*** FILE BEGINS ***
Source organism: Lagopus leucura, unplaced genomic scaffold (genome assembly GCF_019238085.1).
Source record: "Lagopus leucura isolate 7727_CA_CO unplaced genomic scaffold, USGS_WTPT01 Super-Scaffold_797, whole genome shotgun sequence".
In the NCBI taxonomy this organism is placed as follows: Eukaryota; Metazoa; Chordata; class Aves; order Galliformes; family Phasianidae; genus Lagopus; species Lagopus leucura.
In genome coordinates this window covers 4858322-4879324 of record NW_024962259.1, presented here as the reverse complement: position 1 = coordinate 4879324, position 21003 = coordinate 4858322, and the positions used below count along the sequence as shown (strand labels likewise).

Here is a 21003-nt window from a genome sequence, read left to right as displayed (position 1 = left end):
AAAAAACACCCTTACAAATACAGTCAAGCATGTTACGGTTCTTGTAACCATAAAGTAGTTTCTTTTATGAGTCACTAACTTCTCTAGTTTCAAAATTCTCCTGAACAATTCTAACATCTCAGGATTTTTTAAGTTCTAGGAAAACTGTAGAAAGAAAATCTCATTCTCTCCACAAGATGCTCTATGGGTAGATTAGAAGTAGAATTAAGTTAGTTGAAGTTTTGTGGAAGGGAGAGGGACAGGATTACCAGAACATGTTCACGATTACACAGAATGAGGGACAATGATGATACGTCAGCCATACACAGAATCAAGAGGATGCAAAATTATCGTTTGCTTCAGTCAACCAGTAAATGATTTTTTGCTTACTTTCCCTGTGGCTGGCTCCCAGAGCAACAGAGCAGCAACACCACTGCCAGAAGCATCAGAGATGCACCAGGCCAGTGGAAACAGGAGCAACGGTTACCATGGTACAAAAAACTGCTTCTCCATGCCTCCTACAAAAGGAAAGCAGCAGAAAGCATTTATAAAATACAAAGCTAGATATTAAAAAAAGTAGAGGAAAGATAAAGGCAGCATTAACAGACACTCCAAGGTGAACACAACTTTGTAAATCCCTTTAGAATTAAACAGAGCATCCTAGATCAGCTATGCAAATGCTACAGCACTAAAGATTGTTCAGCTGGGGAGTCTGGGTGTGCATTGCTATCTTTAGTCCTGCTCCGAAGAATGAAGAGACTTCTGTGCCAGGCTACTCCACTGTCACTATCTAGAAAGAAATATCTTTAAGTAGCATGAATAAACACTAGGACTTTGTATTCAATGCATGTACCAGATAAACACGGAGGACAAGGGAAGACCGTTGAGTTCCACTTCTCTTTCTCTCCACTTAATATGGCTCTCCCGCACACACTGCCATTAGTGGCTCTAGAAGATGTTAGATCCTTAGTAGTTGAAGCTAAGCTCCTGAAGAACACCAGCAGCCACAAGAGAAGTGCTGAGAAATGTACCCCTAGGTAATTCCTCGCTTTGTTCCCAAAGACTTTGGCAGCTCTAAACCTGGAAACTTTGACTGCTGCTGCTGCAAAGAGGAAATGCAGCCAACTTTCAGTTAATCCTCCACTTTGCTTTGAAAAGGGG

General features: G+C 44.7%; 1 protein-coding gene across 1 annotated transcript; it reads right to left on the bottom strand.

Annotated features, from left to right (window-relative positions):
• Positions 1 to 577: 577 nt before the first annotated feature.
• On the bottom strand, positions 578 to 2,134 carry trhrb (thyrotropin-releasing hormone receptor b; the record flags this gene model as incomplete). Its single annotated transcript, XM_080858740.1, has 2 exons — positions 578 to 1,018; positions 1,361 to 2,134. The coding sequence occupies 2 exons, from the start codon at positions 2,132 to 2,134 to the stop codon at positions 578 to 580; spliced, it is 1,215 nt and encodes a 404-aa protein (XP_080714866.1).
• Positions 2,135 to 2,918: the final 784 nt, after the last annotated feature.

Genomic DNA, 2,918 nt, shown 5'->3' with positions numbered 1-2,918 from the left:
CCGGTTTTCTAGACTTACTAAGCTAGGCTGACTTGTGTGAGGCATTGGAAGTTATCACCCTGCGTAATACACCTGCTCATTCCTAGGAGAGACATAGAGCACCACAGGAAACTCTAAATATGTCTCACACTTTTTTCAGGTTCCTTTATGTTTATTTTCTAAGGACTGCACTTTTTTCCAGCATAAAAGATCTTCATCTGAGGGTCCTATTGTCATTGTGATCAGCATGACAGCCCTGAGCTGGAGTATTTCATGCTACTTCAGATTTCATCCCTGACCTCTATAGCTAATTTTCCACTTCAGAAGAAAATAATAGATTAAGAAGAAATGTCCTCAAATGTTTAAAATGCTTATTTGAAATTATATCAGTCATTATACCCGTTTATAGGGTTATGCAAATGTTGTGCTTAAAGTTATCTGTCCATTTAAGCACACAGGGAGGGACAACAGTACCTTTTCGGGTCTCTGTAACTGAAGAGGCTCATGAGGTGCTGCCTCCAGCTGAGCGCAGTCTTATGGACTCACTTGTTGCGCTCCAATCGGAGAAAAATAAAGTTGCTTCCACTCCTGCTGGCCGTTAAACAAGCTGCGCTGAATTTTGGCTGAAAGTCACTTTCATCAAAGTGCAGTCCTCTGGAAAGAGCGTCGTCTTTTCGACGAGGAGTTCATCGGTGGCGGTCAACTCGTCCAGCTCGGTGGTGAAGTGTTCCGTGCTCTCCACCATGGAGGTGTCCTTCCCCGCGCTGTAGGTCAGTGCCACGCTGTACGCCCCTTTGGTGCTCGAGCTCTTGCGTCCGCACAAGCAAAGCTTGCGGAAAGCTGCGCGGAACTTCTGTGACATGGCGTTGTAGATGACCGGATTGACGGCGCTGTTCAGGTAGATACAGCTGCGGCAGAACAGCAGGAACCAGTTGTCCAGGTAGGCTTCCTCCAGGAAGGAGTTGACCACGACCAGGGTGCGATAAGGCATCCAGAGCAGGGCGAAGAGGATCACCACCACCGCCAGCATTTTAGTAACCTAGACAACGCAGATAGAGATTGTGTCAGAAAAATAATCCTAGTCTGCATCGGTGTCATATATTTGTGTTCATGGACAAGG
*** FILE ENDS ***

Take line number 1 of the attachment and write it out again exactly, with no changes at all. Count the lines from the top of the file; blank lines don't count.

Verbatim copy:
Source organism: Lagopus leucura, unplaced genomic scaffold (genome assembly GCF_019238085.1).